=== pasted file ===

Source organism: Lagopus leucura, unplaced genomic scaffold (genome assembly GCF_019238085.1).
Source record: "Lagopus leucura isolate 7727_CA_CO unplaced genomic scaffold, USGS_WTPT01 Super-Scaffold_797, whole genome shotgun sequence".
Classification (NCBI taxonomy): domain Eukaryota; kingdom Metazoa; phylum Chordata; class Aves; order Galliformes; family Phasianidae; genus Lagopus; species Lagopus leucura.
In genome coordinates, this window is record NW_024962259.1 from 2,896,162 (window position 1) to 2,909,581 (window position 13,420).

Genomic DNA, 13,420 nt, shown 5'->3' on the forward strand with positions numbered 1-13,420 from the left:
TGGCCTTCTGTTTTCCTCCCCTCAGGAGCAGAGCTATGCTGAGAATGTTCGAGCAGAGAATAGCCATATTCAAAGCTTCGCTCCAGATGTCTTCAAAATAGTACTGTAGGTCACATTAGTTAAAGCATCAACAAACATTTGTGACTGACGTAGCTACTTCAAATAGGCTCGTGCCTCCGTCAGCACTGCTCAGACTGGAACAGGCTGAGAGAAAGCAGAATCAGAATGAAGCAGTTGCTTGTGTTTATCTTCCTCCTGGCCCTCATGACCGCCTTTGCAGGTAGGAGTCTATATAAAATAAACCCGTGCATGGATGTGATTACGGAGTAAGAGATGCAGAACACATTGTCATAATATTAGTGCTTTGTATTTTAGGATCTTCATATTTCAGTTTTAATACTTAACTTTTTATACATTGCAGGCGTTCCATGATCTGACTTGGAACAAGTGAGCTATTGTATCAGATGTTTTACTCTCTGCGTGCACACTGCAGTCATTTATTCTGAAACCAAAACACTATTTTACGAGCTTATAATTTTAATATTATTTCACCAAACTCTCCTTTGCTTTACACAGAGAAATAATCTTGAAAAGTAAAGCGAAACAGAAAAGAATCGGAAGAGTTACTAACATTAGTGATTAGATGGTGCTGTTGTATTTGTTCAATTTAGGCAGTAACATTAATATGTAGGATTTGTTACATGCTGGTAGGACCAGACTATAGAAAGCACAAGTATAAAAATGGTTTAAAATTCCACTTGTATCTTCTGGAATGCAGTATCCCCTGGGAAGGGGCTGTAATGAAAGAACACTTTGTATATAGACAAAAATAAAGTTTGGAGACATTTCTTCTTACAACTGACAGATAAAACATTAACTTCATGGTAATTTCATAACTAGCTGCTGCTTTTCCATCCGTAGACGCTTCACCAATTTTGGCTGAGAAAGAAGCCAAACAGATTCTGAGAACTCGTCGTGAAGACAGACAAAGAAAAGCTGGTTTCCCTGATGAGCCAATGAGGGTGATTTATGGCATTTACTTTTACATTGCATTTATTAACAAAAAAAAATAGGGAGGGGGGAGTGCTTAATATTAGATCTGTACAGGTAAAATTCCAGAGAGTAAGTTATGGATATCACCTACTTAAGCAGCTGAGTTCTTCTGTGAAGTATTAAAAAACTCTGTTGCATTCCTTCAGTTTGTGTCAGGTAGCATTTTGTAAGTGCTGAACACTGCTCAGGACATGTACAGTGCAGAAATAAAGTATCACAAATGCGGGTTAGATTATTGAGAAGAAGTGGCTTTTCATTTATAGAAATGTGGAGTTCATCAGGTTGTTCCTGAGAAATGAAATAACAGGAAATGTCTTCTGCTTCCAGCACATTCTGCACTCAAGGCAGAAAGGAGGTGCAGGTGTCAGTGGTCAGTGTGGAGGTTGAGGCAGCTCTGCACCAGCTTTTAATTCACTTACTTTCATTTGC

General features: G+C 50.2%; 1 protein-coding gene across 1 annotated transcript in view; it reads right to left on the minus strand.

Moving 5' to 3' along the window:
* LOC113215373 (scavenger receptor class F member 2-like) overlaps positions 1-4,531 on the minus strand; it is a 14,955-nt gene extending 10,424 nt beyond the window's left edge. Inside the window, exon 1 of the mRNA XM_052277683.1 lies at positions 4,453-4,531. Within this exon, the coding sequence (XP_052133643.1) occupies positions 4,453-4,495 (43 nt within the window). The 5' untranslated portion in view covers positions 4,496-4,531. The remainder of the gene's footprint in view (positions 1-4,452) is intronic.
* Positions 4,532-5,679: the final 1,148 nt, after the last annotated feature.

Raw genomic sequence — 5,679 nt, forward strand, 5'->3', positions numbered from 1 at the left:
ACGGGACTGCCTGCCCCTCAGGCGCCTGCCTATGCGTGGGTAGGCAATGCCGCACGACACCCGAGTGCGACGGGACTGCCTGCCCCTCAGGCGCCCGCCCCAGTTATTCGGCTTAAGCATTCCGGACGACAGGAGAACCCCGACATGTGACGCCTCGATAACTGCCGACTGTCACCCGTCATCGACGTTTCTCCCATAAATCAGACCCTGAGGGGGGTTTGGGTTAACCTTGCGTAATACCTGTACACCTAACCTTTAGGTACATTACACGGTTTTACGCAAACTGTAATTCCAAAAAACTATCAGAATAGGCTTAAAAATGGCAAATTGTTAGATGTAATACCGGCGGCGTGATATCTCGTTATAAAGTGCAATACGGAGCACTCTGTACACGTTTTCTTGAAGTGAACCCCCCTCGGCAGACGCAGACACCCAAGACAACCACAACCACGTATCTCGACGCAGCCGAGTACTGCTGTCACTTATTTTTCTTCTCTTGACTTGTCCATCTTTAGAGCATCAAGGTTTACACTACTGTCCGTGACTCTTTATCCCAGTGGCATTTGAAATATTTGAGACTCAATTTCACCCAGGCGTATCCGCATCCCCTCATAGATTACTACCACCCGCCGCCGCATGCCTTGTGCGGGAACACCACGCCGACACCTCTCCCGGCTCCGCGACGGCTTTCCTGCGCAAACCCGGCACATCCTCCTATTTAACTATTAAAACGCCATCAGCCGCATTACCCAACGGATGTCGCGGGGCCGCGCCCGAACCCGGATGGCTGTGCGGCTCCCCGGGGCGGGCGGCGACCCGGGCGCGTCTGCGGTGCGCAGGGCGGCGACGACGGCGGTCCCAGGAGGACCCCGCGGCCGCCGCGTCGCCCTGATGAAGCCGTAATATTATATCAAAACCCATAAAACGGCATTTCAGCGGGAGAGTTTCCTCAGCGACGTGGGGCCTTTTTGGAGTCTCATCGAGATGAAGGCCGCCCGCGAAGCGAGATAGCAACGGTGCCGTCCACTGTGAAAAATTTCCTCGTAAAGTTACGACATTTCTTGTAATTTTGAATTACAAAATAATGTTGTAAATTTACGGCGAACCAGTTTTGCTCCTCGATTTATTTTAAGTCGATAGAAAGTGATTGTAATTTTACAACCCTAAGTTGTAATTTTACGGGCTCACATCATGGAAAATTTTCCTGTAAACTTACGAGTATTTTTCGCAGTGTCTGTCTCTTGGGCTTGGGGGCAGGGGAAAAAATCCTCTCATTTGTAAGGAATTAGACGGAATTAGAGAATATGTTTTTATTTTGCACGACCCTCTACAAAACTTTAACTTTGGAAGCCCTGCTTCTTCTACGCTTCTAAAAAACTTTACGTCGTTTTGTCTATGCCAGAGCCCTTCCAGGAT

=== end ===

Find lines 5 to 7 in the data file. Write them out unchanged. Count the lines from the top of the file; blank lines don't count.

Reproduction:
Genomic DNA, 13,420 nt, shown 5'->3' on the forward strand with positions numbered 1-13,420 from the left:
TGGCCTTCTGTTTTCCTCCCCTCAGGAGCAGAGCTATGCTGAGAATGTTCGAGCAGAGAATAGCCATATTCAAAGCTTCGCTCCAGATGTCTTCAAAATAGTACTGTAGGTCACATTAGTTAAAGCATCAACAAACATTTGTGACTGACGTAGCTACTTCAAATAGGCTCGTGCCTCCGTCAGCACTGCTCAGACTGGAACAGGCTGAGAGAAAGCAGAATCAGAATGAAGCAGTTGCTTGTGTTTATCTTCCTCCTGGCCCTCATGACCGCCTTTGCAGGTAGGAGTCTATATAAAATAAACCCGTGCATGGATGTGATTACGGAGTAAGAGATGCAGAACACATTGTCATAATATTAGTGCTTTGTATTTTAGGATCTTCATATTTCAGTTTTAATACTTAACTTTTTATACATTGCAGGCGTTCCATGATCTGACTTGGAACAAGTGAGCTATTGTATCAGATGTTTTACTCTCTGCGTGCACACTGCAGTCATTTATTCTGAAACCAAAACACTATTTTACGAGCTTATAATTTTAATATTATTTCACCAAACTCTCCTTTGCTTTACACAGAGAAATAATCTTGAAAAGTAAAGCGAAACAGAAAAGAATCGGAAGAGTTACTAACATTAGTGATTAGATGGTGCTGTTGTATTTGTTCAATTTAGGCAGTAACATTAATATGTAGGATTTGTTACATGCTGGTAGGACCAGACTATAGAAAGCACAAGTATAAAAATGGTTTAAAATTCCACTTGTATCTTCTGGAATGCAGTATCCCCTGGGAAGGGGCTGTAATGAAAGAACACTTTGTATATAGACAAAAATAAAGTTTGGAGACATTTCTTCTTACAACTGACAGATAAAACATTAACTTCATGGTAATTTCATAACTAGCTGCTGCTTTTCCATCCGTAGACGCTTCACCAATTTTGGCTGAGAAAGAAGCCAAACAGATTCTGAGAACTCGTCGTGAAGACAGACAAAGAAAAGCTGGTTTCCCTGATGAGCCAATGAGGGTGATTTATGGCATTTACTTTTACATTGCATTTATTAACAAAAAAAAATAGGGAGGGGGGAGTGCTTAATATTAGATCTGTACAGGTAAAATTCCAGAGAGTAAGTTATGGATATCACCTACTTAAGCAGCTGAGTTCTTCTGTGAAGTATTAAAAAACTCTGTTGCATTCCTTCAGTTTGTGTCAGGTAGCATTTTGTAAGTGCTGAACACTGCTCAGGACATGTACAGTGCAGAAATAAAGTATCACAAATGCGGGTTAGATTATTGAGAAGAAGTGGCTTTTCATTTATAGAAATGTGGAGTTCATCAGGTTGTTCCTGAGAAATGAAATAACAGGAAATGTCTTCTGCTTCCAGCACATTCTGCACTCAAGGCAGAAAGGAGGTGCAGGTGTCAGTGGTCAGTGTGGAGGTTGAGGCAGCTCTGCACCAGCTTTTAATTCACTTACTTTCATTTGC

General features: G+C 50.2%; 1 protein-coding gene across 1 annotated transcript in view; it reads right to left on the minus strand.